Windows NT, 2000, XP Sound Help

Since Apogee/3DR has stopped releasing DOS games back in 1996, there have been several advances in Microsoft operating systems.  Namely, Microsoft has moved away from the Win9x kernel (Win95/98/Me), and moved to the NT kernel, which comprises Windows NT, 2000, and currently Windows XP.  This page will start you on the road to getting sound working right in these old DOS games if you're running Windows NT, Windows 2000, or Windows XP.  

If you're running Windows 95, Windows 98/98SE, or Windows Me, then this page is not for you.

The Windows NT kernel OS's cannot properly play our old DOS titles, because of the way these games were written originally.  They were written for pure DOS.  In DOS, the sound cards expect to have full access to your computer, when in Windows, they do not, and as such, the games won't work right because of that.  Almost always the problem is with sound, you could turn the sound off and get them to run, but that's not very fun.   It's kind of a Catch-22, as you want to play with sound, but can't, and you could play without sound, but you don't want to.

Enter VDMSound.  VDMSound is a program that will emulate your sound card (amongst other things) so that you can hear sound.  It's not perfect (for perfect sound, you'd need a pure DOS machine).  But it's the best solution to the "no sound in Win NT/2k/XP" problem.   VDMSound is free, so you can go and download a copy today.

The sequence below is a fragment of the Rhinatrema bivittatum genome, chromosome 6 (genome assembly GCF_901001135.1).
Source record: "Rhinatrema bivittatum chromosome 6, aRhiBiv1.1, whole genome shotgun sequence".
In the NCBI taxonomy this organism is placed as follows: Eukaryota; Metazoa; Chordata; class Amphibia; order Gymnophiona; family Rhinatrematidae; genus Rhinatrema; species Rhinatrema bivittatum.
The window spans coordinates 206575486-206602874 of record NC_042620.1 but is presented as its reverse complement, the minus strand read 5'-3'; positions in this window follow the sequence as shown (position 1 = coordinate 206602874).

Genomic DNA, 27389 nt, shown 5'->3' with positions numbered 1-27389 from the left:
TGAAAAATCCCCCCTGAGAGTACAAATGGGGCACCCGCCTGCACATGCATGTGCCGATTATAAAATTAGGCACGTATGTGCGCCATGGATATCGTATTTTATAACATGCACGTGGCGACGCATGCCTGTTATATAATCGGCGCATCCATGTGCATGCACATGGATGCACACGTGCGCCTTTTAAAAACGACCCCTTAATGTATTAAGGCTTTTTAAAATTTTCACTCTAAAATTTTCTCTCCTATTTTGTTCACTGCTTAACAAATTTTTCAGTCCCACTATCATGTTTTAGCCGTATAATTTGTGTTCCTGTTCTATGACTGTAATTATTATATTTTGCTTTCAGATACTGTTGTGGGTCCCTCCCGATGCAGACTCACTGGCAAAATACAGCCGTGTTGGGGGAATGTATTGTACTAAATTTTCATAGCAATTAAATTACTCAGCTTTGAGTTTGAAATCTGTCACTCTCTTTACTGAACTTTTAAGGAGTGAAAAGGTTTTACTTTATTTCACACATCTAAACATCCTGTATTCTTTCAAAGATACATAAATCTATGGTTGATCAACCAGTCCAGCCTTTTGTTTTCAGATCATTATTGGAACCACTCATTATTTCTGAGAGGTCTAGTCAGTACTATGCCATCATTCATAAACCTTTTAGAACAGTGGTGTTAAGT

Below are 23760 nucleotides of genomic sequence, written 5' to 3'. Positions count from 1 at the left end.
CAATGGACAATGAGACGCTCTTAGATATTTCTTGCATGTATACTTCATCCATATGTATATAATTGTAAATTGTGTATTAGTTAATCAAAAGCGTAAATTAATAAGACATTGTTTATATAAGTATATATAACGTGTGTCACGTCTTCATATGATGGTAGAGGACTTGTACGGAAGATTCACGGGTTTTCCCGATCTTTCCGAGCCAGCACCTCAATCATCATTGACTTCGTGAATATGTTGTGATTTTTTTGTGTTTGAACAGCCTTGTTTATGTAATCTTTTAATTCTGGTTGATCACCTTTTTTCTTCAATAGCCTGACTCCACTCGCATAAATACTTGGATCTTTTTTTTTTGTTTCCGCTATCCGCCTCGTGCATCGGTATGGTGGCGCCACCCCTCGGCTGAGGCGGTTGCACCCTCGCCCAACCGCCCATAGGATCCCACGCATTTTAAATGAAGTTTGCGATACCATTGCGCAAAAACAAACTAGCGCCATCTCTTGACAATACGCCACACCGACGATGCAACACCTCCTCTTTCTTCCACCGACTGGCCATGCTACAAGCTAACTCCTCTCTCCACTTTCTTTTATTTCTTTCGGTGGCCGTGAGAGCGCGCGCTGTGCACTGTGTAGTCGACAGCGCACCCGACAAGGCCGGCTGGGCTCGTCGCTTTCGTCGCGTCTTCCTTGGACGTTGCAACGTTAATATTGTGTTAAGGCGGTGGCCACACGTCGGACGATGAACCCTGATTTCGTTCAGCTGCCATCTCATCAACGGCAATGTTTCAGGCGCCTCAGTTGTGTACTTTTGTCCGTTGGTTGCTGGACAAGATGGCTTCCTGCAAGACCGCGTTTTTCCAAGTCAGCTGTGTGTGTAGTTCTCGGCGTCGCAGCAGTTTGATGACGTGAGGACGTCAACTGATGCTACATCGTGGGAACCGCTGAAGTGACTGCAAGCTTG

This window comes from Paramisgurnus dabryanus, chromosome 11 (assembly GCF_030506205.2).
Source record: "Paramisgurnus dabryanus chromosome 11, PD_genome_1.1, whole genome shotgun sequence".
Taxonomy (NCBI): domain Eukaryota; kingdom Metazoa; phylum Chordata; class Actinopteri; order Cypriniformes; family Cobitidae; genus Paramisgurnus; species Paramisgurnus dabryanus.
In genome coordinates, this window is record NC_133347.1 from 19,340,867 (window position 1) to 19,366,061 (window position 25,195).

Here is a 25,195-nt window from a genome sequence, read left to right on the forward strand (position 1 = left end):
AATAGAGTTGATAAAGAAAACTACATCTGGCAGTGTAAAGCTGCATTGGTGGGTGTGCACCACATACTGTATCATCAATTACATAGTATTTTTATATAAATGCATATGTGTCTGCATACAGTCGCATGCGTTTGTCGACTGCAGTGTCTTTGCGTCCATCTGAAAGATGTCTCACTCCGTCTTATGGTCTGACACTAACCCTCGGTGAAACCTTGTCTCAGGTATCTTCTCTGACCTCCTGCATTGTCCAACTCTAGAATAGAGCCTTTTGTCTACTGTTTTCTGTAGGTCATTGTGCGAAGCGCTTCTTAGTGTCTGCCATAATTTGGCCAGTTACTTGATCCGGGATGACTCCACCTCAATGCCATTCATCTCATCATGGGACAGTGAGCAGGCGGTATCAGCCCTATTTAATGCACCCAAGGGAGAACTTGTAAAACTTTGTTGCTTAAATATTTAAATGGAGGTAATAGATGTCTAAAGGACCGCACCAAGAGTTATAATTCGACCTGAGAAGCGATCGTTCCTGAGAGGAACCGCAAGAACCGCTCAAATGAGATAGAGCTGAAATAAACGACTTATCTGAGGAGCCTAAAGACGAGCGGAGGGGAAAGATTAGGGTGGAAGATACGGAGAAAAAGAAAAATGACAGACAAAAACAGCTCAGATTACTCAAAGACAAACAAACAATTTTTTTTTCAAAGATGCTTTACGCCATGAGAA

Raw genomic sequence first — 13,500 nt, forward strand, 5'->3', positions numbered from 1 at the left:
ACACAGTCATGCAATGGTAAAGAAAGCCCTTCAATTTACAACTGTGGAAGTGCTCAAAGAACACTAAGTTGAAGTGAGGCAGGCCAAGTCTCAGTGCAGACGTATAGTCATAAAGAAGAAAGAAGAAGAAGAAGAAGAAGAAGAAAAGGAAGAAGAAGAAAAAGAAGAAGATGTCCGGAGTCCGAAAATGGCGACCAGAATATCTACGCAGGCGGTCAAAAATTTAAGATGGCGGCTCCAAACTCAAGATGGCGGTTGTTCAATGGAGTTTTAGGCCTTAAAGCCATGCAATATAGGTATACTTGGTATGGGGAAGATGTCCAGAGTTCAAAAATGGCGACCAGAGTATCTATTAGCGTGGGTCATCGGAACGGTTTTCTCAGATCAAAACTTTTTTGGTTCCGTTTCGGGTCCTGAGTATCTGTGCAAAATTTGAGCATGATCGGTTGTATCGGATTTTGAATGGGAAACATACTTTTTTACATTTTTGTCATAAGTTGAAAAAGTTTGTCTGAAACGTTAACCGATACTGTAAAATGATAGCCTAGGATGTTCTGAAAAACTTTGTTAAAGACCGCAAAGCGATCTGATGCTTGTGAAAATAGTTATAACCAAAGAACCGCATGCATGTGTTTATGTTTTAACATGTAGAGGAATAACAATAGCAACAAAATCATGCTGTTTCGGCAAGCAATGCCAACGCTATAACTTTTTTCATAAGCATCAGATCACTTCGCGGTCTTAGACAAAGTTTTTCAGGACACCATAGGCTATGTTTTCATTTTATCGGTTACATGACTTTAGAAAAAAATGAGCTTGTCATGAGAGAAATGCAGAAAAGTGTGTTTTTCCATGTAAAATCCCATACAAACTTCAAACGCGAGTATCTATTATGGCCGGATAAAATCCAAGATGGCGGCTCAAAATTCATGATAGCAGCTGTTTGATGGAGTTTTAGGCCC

Having said that, here's a quick tutorial on getting one of our older titles working with sound.  The machine this was done on was a Windows XP machine.  In this example, we'll use Cosmo's Cosmic Adventure as the game.  These instructions assume you've already downloaded and installed VDMSound. 

1) Copy (or install) the game you want to play.

2) Find that directory in Windows Explorer

3) Right click on the game executable you want to play (in this case, cosmo1.exe for Cosmo Episode 1).  You will then select the option "Run with VDMS".  Click that.

4) Select either default configuration, or a custom one, and then follow the on screen prompts.

We cannot tell you exactly what to do at this point, because whether it works properly or not is dependant on what your computer is, and how it's configured.  What works for me, might not work for you, and vice versa.  In our tests with VDMSound, most of our titles worked with the default configuration on our test machine, but you may need to set up a custom configuration and tweak the settings (there's a lot of them in there).   But you should be able to get acceptable sound by using this program.

Check it out.